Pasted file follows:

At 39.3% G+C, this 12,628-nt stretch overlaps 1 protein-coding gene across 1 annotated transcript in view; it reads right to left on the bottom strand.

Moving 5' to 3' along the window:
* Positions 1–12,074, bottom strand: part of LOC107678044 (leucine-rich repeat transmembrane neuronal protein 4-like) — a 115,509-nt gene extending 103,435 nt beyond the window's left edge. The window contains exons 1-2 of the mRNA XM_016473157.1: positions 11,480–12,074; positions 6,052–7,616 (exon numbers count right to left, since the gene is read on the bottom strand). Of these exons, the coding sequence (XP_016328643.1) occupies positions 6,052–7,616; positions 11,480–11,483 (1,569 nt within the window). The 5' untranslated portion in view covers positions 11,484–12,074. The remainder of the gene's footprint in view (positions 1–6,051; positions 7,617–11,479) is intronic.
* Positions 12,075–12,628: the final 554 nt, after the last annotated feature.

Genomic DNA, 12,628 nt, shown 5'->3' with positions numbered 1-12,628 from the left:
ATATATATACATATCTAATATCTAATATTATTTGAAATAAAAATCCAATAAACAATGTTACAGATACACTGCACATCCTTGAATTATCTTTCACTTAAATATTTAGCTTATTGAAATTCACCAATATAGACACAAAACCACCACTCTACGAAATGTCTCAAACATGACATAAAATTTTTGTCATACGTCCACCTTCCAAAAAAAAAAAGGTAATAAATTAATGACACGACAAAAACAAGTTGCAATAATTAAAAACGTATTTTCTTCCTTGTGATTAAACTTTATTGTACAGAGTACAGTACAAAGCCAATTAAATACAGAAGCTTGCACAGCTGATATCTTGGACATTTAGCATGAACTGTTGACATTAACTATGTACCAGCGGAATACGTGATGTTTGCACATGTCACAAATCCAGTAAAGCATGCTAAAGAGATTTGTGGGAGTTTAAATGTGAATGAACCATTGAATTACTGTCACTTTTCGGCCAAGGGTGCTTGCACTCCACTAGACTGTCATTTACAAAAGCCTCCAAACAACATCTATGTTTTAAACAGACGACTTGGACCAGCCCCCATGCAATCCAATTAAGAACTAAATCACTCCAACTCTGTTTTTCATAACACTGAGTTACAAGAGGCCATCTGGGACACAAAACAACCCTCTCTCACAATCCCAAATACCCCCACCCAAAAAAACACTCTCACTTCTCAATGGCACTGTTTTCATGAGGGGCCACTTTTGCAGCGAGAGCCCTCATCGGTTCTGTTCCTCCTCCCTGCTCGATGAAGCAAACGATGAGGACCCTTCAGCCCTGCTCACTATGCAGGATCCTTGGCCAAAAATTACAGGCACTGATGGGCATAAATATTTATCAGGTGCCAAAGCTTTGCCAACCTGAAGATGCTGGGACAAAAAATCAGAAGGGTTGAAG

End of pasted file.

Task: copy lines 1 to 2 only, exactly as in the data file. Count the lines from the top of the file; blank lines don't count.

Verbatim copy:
At 39.3% G+C, this 12,628-nt stretch overlaps 1 protein-coding gene across 1 annotated transcript in view; it reads right to left on the bottom strand.

Moving 5' to 3' along the window: